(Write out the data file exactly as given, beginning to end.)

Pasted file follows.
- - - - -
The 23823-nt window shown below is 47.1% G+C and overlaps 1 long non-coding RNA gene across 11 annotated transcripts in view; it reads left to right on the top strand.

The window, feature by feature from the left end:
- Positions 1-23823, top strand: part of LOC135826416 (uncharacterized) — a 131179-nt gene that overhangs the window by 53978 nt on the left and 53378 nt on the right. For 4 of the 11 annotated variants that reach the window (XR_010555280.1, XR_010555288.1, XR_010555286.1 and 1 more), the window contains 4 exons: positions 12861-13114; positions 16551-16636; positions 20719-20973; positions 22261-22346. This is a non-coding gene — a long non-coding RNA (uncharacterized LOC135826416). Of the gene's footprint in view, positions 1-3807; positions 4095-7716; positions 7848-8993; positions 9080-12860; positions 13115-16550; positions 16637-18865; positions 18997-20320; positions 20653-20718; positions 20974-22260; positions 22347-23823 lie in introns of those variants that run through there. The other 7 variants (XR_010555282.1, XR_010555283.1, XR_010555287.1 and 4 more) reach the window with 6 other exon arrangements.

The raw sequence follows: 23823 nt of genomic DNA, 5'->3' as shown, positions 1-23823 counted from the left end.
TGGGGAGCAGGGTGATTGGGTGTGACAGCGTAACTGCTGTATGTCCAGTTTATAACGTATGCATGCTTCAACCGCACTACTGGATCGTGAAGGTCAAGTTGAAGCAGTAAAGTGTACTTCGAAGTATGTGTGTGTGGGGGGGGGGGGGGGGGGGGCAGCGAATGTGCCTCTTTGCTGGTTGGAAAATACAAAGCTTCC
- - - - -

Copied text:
The 23823-nt window shown below is 47.1% G+C and overlaps 1 long non-coding RNA gene across 11 annotated transcripts in view; it reads left to right on the top strand.

The window, feature by feature from the left end:
- Positions 1-23823, top strand: part of LOC135826416 (uncharacterized) — a 131179-nt gene that overhangs the window by 53978 nt on the left and 53378 nt on the right. For 4 of the 11 annotated variants that reach the window (XR_010555280.1, XR_010555288.1, XR_010555286.1 and 1 more), the window contains 4 exons: positions 12861-13114; positions 16551-16636; positions 20719-20973; positions 22261-22346. This is a non-coding gene — a long non-coding RNA (uncharacterized LOC135826416). Of the gene's footprint in view, positions 1-3807; positions 4095-7716; positions 7848-8993; positions 9080-12860; positions 13115-16550; positions 16637-18865; positions 18997-20320; positions 20653-20718; positions 20974-22260; positions 22347-23823 lie in introns of those variants that run through there. The other 7 variants (XR_010555282.1, XR_010555283.1, XR_010555287.1 and 4 more) reach the window with 6 other exon arrangements.

The raw sequence follows: 23823 nt of genomic DNA, 5'->3' as shown, positions 1-23823 counted from the left end.
TGGGGAGCAGGGTGATTGGGTGTGACAGCGTAACTGCTGTATGTCCAGTTTATAACGTATGCATGCTTCAACCGCACTACTGGATCGTGAAGGTCAAGTTGAAGCAGTAAAGTGTACTTCGAAGTATGTGTGTGTGGGGGGGGGGGGGGGGGGGGCAGCGAATGTGCCTCTTTGCTGGTTGGAAAATACAAAGCTTCC